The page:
The initial response to “Jean’s Jewels” was incredible for Jeannie. She says, “There’s always a connection when someone comes by the booth or they first see them. There’s always something local that they can associate with it, and I think that’s cool.” Customers like the fact that she won’t make anything she doesn’t find herself. “That’s really important to me,” she affirms. Jeannie goes on to say,  “There’s something about finding the stone and getting it from the earth. No human has ever touched the stone until the person who finds it does -- and they’re pre-dinosaur? That’s so cool.” Customers agree. Jeannie adds, “I don’t know very many people in this area who drive two and a half hours away, smash rocks, find gems, take them home and make something out of them.”

The originality and variety in Jeannie’s pieces comes from the abundance of gemstones she finds in her travels. She tells me, “We started to explore different mines in the area and found that -- dependent on what I was looking for -- different mines had different strata in their rocks. In some places you’ll find more druzy than completed stones, in other places you’ll find the druzy plus a crystal already embedded in it.” Druzy is the glittering effect of tiny crystals over top a colorful mineral. It is far less expensive than completed gemstones and therefore is commonly used in jewelry. Jeannie’s jewelry is made from a variety of the aforementioned.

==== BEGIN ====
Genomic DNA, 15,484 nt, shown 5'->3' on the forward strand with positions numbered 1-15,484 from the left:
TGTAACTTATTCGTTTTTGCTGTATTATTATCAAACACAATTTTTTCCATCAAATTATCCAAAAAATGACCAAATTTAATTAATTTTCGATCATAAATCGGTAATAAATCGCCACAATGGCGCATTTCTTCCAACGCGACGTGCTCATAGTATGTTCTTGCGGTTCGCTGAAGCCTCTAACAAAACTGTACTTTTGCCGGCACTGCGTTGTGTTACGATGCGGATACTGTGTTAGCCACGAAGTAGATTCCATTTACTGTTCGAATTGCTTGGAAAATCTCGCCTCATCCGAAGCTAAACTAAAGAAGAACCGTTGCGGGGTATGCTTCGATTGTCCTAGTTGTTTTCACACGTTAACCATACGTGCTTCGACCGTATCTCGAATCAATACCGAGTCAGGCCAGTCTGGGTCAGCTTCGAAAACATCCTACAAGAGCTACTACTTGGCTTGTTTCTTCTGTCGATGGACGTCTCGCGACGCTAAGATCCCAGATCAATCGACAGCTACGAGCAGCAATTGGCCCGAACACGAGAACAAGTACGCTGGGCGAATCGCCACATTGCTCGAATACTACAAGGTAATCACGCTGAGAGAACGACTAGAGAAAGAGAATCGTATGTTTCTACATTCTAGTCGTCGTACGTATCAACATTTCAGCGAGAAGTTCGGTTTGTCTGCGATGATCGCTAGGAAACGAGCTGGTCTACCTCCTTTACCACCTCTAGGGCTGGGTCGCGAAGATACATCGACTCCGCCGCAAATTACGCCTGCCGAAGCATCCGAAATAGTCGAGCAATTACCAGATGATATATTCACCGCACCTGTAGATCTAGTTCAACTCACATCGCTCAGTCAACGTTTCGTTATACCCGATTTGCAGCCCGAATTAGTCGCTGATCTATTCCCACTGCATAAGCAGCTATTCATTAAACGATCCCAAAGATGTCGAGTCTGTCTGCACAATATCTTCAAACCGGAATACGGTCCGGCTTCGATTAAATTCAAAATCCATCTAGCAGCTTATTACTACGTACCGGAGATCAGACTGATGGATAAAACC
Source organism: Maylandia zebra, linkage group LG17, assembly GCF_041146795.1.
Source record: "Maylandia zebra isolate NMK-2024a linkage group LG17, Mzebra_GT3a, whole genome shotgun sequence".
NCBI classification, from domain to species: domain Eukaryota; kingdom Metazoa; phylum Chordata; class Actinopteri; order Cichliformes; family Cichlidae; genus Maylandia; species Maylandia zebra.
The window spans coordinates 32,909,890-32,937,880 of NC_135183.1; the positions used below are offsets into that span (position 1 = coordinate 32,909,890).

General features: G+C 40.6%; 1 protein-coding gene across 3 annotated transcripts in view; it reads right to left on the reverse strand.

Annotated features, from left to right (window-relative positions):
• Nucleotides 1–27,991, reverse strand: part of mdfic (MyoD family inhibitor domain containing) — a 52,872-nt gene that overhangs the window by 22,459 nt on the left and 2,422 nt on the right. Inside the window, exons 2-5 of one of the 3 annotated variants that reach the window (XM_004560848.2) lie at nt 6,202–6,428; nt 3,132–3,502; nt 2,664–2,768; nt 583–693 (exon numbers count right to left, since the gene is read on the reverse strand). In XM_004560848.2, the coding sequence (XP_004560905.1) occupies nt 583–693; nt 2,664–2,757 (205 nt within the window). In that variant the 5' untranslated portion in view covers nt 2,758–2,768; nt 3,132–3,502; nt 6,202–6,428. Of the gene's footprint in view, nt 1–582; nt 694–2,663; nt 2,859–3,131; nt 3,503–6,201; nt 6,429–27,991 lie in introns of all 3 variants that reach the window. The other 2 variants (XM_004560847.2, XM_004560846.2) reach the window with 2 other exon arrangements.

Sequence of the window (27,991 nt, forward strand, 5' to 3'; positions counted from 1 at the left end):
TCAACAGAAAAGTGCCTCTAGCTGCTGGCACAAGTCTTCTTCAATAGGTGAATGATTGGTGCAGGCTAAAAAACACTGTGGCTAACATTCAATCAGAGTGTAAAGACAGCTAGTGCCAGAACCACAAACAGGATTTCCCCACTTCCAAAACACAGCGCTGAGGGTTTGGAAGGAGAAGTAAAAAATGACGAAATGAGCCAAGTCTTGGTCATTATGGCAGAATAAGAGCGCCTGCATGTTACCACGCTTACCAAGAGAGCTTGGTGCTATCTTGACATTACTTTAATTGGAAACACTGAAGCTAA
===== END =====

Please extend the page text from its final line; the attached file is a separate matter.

In addition to exploration of design, Jeannie has recently begun learning about the energy properties of her stones. She explains, “I’ve sort of tapped into a new market for inspiration and it is those who have a metaphysical interest. Learning from them about the stone itself and how the energy of the particular stone works for individuals is something I’d never really thought of until last year.” Appreciating the stones for not only their beauty, but also their properties has opened a new door for Jean’s Jewels. Her pieces and raw crystals can now be found at Spirit and Crystal Connections in NOTA.

Jean’s Jewels offers a number of pieces, including bracelets, necklaces and earrings in addition to selling Jeannie’s finds separately. All of her pieces are everyday wear, as Jeannie wanted to create something that customers could wear for any occasion. The primary goal in all her designs is to showcase the jewels themselves. As she says, “It’s all about the natural beauty. There’s something about it. Some of them are kind of funky and really organic, and I love that.”